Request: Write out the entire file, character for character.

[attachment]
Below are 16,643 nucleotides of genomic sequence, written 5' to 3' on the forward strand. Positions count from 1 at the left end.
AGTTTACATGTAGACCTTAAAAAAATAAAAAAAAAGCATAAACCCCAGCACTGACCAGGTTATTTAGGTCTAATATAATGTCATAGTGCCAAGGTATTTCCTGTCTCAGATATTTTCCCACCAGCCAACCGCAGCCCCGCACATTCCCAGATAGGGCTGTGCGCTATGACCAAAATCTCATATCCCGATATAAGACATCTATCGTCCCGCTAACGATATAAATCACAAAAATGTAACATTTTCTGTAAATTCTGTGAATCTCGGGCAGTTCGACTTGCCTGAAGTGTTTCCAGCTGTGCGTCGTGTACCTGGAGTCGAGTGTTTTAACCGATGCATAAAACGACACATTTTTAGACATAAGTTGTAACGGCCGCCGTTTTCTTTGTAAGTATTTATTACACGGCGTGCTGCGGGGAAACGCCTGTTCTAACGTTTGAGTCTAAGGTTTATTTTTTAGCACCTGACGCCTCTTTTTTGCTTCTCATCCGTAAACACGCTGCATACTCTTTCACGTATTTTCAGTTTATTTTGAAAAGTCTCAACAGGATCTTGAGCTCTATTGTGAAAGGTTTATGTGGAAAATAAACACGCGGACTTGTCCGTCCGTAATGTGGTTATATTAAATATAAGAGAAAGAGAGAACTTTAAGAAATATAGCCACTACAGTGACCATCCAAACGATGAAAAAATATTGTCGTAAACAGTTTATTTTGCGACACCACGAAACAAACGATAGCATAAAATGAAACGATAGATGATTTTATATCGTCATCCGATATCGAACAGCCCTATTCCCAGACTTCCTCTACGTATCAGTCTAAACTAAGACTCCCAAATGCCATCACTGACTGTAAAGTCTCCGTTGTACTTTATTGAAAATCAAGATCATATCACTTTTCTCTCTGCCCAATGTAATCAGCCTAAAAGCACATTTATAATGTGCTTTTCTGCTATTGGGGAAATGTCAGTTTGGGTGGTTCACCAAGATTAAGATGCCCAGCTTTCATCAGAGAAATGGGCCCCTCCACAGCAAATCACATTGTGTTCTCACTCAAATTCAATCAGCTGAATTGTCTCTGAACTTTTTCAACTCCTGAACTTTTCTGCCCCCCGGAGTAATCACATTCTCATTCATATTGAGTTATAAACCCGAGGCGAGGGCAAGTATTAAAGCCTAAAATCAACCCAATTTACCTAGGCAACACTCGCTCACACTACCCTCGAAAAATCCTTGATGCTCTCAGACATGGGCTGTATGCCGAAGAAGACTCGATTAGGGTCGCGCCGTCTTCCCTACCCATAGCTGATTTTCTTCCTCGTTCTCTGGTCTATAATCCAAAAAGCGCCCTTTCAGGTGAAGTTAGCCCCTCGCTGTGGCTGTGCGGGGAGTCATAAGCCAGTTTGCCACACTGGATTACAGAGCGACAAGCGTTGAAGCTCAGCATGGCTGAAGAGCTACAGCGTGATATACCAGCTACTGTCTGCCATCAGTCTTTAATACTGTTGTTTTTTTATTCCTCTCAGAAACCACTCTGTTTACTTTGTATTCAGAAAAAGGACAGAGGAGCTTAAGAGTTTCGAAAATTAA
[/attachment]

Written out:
Below are 16,643 nucleotides of genomic sequence, written 5' to 3' on the forward strand. Positions count from 1 at the left end.
AGTTTACATGTAGACCTTAAAAAAATAAAAAAAAAGCATAAACCCCAGCACTGACCAGGTTATTTAGGTCTAATATAATGTCATAGTGCCAAGGTATTTCCTGTCTCAGATATTTTCCCACCAGCCAACCGCAGCCCCGCACATTCCCAGATAGGGCTGTGCGCTATGACCAAAATCTCATATCCCGATATAAGACATCTATCGTCCCGCTAACGATATAAATCACAAAAATGTAACATTTTCTGTAAATTCTGTGAATCTCGGGCAGTTCGACTTGCCTGAAGTGTTTCCAGCTGTGCGTCGTGTACCTGGAGTCGAGTGTTTTAACCGATGCATAAAACGACACATTTTTAGACATAAGTTGTAACGGCCGCCGTTTTCTTTGTAAGTATTTATTACACGGCGTGCTGCGGGGAAACGCCTGTTCTAACGTTTGAGTCTAAGGTTTATTTTTTAGCACCTGACGCCTCTTTTTTGCTTCTCATCCGTAAACACGCTGCATACTCTTTCACGTATTTTCAGTTTATTTTGAAAAGTCTCAACAGGATCTTGAGCTCTATTGTGAAAGGTTTATGTGGAAAATAAACACGCGGACTTGTCCGTCCGTAATGTGGTTATATTAAATATAAGAGAAAGAGAGAACTTTAAGAAATATAGCCACTACAGTGACCATCCAAACGATGAAAAAATATTGTCGTAAACAGTTTATTTTGCGACACCACGAAACAAACGATAGCATAAAATGAAACGATAGATGATTTTATATCGTCATCCGATATCGAACAGCCCTATTCCCAGACTTCCTCTACGTATCAGTCTAAACTAAGACTCCCAAATGCCATCACTGACTGTAAAGTCTCCGTTGTACTTTATTGAAAATCAAGATCATATCACTTTTCTCTCTGCCCAATGTAATCAGCCTAAAAGCACATTTATAATGTGCTTTTCTGCTATTGGGGAAATGTCAGTTTGGGTGGTTCACCAAGATTAAGATGCCCAGCTTTCATCAGAGAAATGGGCCCCTCCACAGCAAATCACATTGTGTTCTCACTCAAATTCAATCAGCTGAATTGTCTCTGAACTTTTTCAACTCCTGAACTTTTCTGCCCCCCGGAGTAATCACATTCTCATTCATATTGAGTTATAAACCCGAGGCGAGGGCAAGTATTAAAGCCTAAAATCAACCCAATTTACCTAGGCAACACTCGCTCACACTACCCTCGAAAAATCCTTGATGCTCTCAGACATGGGCTGTATGCCGAAGAAGACTCGATTAGGGTCGCGCCGTCTTCCCTACCCATAGCTGATTTTCTTCCTCGTTCTCTGGTCTATAATCCAAAAAGCGCCCTTTCAGGTGAAGTTAGCCCCTCGCTGTGGCTGTGCGGGGAGTCATAAGCCAGTTTGCCACACTGGATTACAGAGCGACAAGCGTTGAAGCTCAGCATGGCTGAAGAGCTACAGCGTGATATACCAGCTACTGTCTGCCATCAGTCTTTAATACTGTTGTTTTTTTATTCCTCTCAGAAACCACTCTGTTTACTTTGTATTCAGAAAAAGGACAGAGGAGCTTAAGAGTTTCGAAAATTAA